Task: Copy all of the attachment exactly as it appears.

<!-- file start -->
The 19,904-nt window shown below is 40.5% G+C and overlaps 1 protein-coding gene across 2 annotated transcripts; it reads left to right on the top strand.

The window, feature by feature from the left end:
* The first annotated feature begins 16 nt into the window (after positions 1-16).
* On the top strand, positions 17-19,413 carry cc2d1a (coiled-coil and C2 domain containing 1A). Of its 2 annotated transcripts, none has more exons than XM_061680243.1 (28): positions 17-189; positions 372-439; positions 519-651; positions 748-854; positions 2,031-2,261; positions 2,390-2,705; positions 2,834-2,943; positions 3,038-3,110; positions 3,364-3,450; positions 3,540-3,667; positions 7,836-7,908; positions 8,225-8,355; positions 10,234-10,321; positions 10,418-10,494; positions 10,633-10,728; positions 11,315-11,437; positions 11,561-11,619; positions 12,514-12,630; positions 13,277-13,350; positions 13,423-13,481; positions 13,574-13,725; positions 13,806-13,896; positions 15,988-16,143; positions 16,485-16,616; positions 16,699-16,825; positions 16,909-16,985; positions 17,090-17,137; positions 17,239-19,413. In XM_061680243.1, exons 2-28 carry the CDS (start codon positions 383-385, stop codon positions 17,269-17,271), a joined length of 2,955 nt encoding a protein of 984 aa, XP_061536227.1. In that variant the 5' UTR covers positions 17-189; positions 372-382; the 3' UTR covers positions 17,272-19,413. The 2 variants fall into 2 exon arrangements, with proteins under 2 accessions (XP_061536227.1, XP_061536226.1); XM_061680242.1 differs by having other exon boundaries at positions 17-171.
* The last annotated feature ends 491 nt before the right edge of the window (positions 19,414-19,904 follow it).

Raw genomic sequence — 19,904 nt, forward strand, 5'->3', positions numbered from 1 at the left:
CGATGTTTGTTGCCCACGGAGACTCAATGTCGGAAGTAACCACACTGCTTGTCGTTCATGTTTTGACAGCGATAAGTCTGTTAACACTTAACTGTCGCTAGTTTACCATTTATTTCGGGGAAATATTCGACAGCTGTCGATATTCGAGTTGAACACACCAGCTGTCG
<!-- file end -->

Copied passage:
The 19,904-nt window shown below is 40.5% G+C and overlaps 1 protein-coding gene across 2 annotated transcripts; it reads left to right on the top strand.

The window, feature by feature from the left end:
* The first annotated feature begins 16 nt into the window (after positions 1-16).
* On the top strand, positions 17-19,413 carry cc2d1a (coiled-coil and C2 domain containing 1A). Of its 2 annotated transcripts, none has more exons than XM_061680243.1 (28): positions 17-189; positions 372-439; positions 519-651; positions 748-854; positions 2,031-2,261; positions 2,390-2,705; positions 2,834-2,943; positions 3,038-3,110; positions 3,364-3,450; positions 3,540-3,667; positions 7,836-7,908; positions 8,225-8,355; positions 10,234-10,321; positions 10,418-10,494; positions 10,633-10,728; positions 11,315-11,437; positions 11,561-11,619; positions 12,514-12,630; positions 13,277-13,350; positions 13,423-13,481; positions 13,574-13,725; positions 13,806-13,896; positions 15,988-16,143; positions 16,485-16,616; positions 16,699-16,825; positions 16,909-16,985; positions 17,090-17,137; positions 17,239-19,413. In XM_061680243.1, exons 2-28 carry the CDS (start codon positions 383-385, stop codon positions 17,269-17,271), a joined length of 2,955 nt encoding a protein of 984 aa, XP_061536227.1. In that variant the 5' UTR covers positions 17-189; positions 372-382; the 3' UTR covers positions 17,272-19,413. The 2 variants fall into 2 exon arrangements, with proteins under 2 accessions (XP_061536227.1, XP_061536226.1); XM_061680242.1 differs by having other exon boundaries at positions 17-171.
* The last annotated feature ends 491 nt before the right edge of the window (positions 19,414-19,904 follow it).

Raw genomic sequence — 19,904 nt, forward strand, 5'->3', positions numbered from 1 at the left:
CGATGTTTGTTGCCCACGGAGACTCAATGTCGGAAGTAACCACACTGCTTGTCGTTCATGTTTTGACAGCGATAAGTCTGTTAACACTTAACTGTCGCTAGTTTACCATTTATTTCGGGGAAATATTCGACAGCTGTCGATATTCGAGTTGAACACACCAGCTGTCG